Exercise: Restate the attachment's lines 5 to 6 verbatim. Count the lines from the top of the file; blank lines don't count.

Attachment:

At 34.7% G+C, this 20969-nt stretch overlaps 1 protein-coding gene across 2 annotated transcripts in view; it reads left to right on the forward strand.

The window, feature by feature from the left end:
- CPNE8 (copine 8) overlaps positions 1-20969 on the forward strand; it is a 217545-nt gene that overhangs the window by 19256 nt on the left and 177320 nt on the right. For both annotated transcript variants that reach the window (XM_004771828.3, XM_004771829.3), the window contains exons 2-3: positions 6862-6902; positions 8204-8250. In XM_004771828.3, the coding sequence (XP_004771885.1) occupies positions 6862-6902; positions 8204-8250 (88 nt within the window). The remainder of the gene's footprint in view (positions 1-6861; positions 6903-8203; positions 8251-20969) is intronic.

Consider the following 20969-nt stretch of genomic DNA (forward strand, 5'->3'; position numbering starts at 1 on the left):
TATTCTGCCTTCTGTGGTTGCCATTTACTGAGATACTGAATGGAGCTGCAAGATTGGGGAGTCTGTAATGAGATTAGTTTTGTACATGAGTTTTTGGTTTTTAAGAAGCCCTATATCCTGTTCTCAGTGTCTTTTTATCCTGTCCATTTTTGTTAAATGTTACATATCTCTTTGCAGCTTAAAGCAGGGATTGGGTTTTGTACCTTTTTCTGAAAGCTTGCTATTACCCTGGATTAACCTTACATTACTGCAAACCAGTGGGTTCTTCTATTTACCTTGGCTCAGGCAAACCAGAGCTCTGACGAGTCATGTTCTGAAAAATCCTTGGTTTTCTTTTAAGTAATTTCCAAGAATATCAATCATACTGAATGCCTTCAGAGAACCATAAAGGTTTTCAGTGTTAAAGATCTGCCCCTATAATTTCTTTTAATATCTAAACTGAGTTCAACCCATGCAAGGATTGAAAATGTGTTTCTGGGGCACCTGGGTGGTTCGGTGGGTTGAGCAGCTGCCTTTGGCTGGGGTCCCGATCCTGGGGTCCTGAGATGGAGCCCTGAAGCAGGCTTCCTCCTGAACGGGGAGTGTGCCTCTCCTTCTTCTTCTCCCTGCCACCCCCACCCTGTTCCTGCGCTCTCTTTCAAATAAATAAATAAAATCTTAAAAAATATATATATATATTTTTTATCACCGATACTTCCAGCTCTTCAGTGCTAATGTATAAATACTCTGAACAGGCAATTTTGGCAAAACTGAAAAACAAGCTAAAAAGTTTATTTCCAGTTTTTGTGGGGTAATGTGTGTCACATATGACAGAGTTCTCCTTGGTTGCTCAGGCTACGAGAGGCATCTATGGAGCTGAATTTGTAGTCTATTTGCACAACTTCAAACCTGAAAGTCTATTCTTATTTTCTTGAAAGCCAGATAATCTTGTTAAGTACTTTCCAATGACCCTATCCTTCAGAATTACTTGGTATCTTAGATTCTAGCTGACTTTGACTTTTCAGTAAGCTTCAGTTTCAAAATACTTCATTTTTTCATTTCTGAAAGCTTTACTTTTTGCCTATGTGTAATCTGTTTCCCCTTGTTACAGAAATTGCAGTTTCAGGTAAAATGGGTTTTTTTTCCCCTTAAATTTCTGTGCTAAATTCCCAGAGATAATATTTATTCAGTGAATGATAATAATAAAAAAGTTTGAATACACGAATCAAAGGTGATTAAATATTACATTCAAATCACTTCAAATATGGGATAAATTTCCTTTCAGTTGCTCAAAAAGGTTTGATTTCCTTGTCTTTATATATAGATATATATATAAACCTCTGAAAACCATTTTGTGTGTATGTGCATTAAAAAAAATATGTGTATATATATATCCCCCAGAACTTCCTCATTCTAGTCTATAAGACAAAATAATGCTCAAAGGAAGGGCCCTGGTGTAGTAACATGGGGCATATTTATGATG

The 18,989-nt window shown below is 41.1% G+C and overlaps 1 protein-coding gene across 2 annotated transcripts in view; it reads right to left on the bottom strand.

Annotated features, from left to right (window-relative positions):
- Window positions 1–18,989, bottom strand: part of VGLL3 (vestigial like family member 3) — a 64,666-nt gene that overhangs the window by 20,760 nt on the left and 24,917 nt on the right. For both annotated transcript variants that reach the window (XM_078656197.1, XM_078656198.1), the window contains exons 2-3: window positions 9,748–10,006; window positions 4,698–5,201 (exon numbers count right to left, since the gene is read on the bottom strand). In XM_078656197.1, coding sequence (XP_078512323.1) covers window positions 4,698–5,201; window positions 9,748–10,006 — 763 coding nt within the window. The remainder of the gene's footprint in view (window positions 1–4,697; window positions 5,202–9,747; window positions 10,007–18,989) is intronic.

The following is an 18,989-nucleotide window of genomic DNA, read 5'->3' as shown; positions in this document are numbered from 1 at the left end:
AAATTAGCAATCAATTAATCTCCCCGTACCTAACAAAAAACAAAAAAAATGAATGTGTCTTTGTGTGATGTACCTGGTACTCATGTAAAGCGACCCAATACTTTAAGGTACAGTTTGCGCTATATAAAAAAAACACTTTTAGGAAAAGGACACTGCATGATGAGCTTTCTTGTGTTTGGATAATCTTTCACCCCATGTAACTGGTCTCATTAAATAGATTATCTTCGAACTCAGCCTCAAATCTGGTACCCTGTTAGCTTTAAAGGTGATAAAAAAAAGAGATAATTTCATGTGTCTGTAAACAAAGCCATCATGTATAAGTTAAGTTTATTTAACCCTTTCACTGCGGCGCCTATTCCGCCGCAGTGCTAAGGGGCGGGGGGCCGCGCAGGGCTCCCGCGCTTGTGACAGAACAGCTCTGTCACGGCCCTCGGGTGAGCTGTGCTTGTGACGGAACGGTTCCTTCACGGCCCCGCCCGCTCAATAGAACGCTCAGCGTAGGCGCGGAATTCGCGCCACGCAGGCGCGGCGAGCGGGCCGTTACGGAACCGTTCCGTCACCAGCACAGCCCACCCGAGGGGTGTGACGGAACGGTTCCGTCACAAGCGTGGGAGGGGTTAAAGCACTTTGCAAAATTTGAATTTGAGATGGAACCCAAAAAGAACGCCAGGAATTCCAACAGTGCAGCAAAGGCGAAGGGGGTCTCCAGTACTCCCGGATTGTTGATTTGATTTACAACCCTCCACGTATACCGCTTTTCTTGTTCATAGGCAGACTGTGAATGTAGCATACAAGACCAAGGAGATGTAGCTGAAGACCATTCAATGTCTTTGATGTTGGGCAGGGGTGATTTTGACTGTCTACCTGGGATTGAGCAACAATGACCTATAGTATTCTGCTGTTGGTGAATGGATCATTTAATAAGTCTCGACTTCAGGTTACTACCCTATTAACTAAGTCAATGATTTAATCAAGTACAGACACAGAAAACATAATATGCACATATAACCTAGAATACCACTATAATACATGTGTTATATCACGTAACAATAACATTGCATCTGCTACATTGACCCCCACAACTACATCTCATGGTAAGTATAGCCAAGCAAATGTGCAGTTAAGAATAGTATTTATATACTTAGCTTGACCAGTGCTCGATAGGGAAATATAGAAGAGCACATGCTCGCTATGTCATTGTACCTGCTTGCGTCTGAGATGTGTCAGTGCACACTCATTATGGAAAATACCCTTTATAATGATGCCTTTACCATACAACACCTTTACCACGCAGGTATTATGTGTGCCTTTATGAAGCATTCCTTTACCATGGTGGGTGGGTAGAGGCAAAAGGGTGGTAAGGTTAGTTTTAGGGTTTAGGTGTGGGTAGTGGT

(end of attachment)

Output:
TATTCTGCCTTCTGTGGTTGCCATTTACTGAGATACTGAATGGAGCTGCAAGATTGGGGAGTCTGTAATGAGATTAGTTTTGTACATGAGTTTTTGGTTTTTAAGAAGCCCTATATCCTGTTCTCAGTGTCTTTTTATCCTGTCCATTTTTGTTAAATGTTACATATCTCTTTGCAGCTTAAAGCAGGGATTGGGTTTTGTACCTTTTTCTGAAAGCTTGCTATTACCCTGGATTAACCTTACATTACTGCAAACCAGTGGGTTCTTCTATTTACCTTGGCTCAGGCAAACCAGAGCTCTGACGAGTCATGTTCTGAAAAATCCTTGGTTTTCTTTTAAGTAATTTCCAAGAATATCAATCATACTGAATGCCTTCAGAGAACCATAAAGGTTTTCAGTGTTAAAGATCTGCCCCTATAATTTCTTTTAATATCTAAACTGAGTTCAACCCATGCAAGGATTGAAAATGTGTTTCTGGGGCACCTGGGTGGTTCGGTGGGTTGAGCAGCTGCCTTTGGCTGGGGTCCCGATCCTGGGGTCCTGAGATGGAGCCCTGAAGCAGGCTTCCTCCTGAACGGGGAGTGTGCCTCTCCTTCTTCTTCTCCCTGCCACCCCCACCCTGTTCCTGCGCTCTCTTTCAAATAAATAAATAAAATCTTAAAAAATATATATATATATTTTTTATCACCGATACTTCCAGCTCTTCAGTGCTAATGTATAAATACTCTGAACAGGCAATTTTGGCAAAACTGAAAAACAAGCTAAAAAGTTTATTTCCAGTTTTTGTGGGGTAATGTGTGTCACATATGACAGAGTTCTCCTTGGTTGCTCAGGCTACGAGAGGCATCTATGGAGCTGAATTTGTAGTCTATTTGCACAACTTCAAACCTGAAAGTCTATTCTTATTTTCTTGAAAGCCAGATAATCTTGTTAAGTACTTTCCAATGACCCTATCCTTCAGAATTACTTGGTATCTTAGATTCTAGCTGACTTTGACTTTTCAGTAAGCTTCAGTTTCAAAATACTTCATTTTTTCATTTCTGAAAGCTTTACTTTTTGCCTATGTGTAATCTGTTTCCCCTTGTTACAGAAATTGCAGTTTCAGGTAAAATGGGTTTTTTTTCCCCTTAAATTTCTGTGCTAAATTCCCAGAGATAATATTTATTCAGTGAATGATAATAATAAAAAAGTTTGAATACACGAATCAAAGGTGATTAAATATTACATTCAAATCACTTCAAATATGGGATAAATTTCCTTTCAGTTGCTCAAAAAGGTTTGATTTCCTTGTCTTTATATATAGATATATATATAAACCTCTGAAAACCATTTTGTGTGTATGTGCATTAAAAAAAATATGTGTATATATATATCCCCCAGAACTTCCTCATTCTAGTCTATAAGACAAAATAATGCTCAAAGGAAGGGCCCTGGTGTAGTAACATGGGGCATATTTATGATG

The 18,989-nt window shown below is 41.1% G+C and overlaps 1 protein-coding gene across 2 annotated transcripts in view; it reads right to left on the bottom strand.